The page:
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Water Savvy
© 1999 Kawika Sands

Jellyfish have been around for 650 million years. Before sharks and dinosaurs. The largest ever recorded had a bell eight feet across and tendrils over 100 yards long (I saw one off Calf Island, Long Island Sound, New York, with a bell about 2-2˝ feet across!).

Efficient predators, they use sting cells called cnidocyteseach containing tiny harpoons called nematocyst. When triggered, they also activate nearby cells to inject their toxin. The painful sting sometimes causes scaring, possibly anaphilactic shock and in some rare cases, cardiac arrest.

There are more victims of the box-jellyfish than there are of sharks, particularly in Hawai'i and Australia. Some species in Australia can kill in as little as 30 seconds! Box-Jellyfish are clear 1-3 inches tall, with tendrils 2 feet long and can be found on the leeward beaches of Hawai'i 8-10 days after a full moon with occasional strays at other times. Portuguese man-o-war are purplish-blue, 2 inches high with tendrils about 30 feet long and can be found on windward beaches during trade winds, and leeward beaches during the "Kona winds."

Put on gloves to protect yourself from any residual toxin then examine the affected area to be sure that all the tentacles are gone. Any remaining parts of the jellyfish are to be removed with forceps or tweezers. Treatment may involve a 30-60 minute immersion of the affected skin in water as warm as can be tolerated comfortably. Salt water is better than fresh because it helps to break down the toxin. This soaking is followed by a rinse with household vinegar (5% solution of acetic acid to dissolve the toxin). Large welts that sometimes rise from a particularly bad entanglement are sometimes treated with steroid creams or antihistamines.

Some people are convinced that meat tenderizer can soothe the pain. Here's the "household remedy" approach: Pour vinegar on the area infected to remove the stingers. Use of a Benadryl® cream, or oral antihistamine is also recommended. After 20 min., rinse with salt water. Using meat tenderizer (i.e. Adolph's Natural Meat Tenderizer®) on jellyfish stings might be safe for those who rarely experience them. However, for those who work in and around water and experience stings more frequently, it could be harmful. Keep in mind that meat tenderizer can tenderize your skin too. Plus, there may be a new ingredient in some of the products that might even be harmful. If you're a MANLY man (or woman), I hear urine works too.

Sharks have been around for 200 million years. In Hawaiian culture it was kapu to kill or eat it particularly in certain Hawaiian districts that worshiped it as an aumakua (a family god). It was once thought to be the incarnation of the dead, possibly a deceased relative, but the practice ceased for the most part after the introduction of Christianity. It's skin is used in making drums.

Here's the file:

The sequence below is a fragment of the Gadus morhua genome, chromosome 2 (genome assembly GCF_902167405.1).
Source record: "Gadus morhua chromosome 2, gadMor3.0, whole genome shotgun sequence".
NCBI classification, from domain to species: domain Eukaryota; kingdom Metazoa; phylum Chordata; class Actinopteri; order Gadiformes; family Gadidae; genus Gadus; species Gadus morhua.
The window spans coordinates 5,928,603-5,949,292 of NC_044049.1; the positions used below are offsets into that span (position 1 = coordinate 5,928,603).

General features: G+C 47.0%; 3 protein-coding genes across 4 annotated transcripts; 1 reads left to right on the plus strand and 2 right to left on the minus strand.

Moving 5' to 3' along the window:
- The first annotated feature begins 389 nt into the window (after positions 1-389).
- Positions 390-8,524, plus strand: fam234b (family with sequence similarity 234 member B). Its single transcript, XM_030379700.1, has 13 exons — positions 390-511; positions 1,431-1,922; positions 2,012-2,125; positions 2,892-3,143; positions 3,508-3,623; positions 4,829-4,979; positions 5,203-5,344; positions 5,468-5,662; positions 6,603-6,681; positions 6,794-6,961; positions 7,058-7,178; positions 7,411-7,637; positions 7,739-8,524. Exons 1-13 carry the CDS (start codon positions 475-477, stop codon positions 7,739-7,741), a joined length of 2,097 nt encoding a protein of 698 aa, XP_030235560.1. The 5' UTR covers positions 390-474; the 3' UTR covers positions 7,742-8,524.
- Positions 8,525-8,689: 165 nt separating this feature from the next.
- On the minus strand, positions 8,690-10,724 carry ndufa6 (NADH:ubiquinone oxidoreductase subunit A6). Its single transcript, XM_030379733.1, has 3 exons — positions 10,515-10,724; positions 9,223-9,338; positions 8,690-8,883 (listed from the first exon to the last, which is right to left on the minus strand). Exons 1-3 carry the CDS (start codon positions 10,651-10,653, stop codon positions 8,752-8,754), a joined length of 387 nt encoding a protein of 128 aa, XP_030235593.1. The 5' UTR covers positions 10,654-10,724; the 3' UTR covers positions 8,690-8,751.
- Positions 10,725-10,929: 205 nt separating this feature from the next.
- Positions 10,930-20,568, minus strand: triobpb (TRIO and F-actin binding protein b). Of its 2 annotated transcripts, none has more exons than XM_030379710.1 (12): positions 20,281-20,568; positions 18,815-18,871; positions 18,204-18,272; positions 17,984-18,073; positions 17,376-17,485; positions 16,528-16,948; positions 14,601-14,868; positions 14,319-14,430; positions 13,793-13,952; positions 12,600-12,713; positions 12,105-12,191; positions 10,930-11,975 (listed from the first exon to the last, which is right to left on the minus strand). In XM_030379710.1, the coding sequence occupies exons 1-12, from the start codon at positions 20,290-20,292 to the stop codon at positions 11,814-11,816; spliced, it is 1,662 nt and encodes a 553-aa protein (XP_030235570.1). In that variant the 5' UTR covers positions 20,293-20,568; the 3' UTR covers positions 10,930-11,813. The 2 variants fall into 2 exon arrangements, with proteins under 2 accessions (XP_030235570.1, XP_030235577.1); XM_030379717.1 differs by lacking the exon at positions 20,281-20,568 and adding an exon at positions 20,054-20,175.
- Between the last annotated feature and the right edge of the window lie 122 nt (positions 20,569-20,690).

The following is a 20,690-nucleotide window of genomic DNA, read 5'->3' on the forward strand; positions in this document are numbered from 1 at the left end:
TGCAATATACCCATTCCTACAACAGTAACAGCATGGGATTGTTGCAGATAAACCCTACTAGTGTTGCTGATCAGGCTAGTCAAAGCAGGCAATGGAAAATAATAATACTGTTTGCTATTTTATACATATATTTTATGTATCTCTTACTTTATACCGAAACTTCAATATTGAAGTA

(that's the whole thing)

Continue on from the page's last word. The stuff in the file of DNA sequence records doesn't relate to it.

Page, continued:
Hawaiian legend held that some sharks never harmed, and even protected, those who fed and petted them (need I say NOT to try this?!!!). A mano ihu-wa'a ([lit] bow shark) was a shark said to rest its' head on the outrigger of a canoe and was loved and fed by Hawaiian fisherman. Niuhi is the name given to a shark that is a man-eater.

Very little is known about what makes them work, but one thing is certain, they are NOT the menace portrayed in Hollywood films. They are important to the ocean's ecosystem and are simply animals looking for food. They are to be respected, not feared.

When sharks DO attack, they may not know they are attacking a human. A hand or foot may look very much like the tail of a fish to them. Surfers run a risk of attack (from underneath, the usual approach of an attacking shark) because they look like a seal (a favorite food of the shark). Especially when they wear black wetsuits. Yellow may not be a good color in Hawaiian waters because it's the color of the bottom side of the green sea turtle.

40% of the world's shark attacks occur in an area off the Northern California coast called "The Red Triangle" stretching from Bodega Rock, to the Farallons, and down to Monterey. Actually, the possibility of a shark attack is unlikely in the extreme (you stand a better chance of being struck by lightning). However, there are some things you CAN do to improve your odds:

1. If you have a bleeding cut, get out of the water as soon as possible! (this also applies to women who are menstruating). Sharks can sense blood at one part per billion or up to a ˝ mile away.

2. Stay together! Sharks are more likely to attack an individual than a group because a group looks less like a fish.

3. Do not panic! Erratic movement or impulses attract sharks because it may be similar to the impulses of an injured fish which it can sense up to a mile away (sharks may be drawn to children and pets for the same reason).

4. Keep clear of commercial fishing lines, kelp beds, out croppings, reefs and other shore areas where sea life may be plentiful. These are favorite feeding grounds of sharks.

5. Stay away from metal or electrical equipment in the water. Sharks move toward these because they give off certain electro-magnetic fields that attract them.

Shark repellents? Science is continuing to research the matter with a low-tech solution derived from the excretion of a sole-type fish, with limited results. And, a high-tech device called P.O.D. (Protective Electronic Device). It sends out an electronic field attacking a point on the shark called the "ampule of lorenzini." It met with some success . . . until a shark ATE it! Of course, this was just a few years ago so they may have made some refinements. Any volunteers? To date, there remains only ONE clear answer: Education and common sense.

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Last Modified: Saturday - 19991113.10:01 EST
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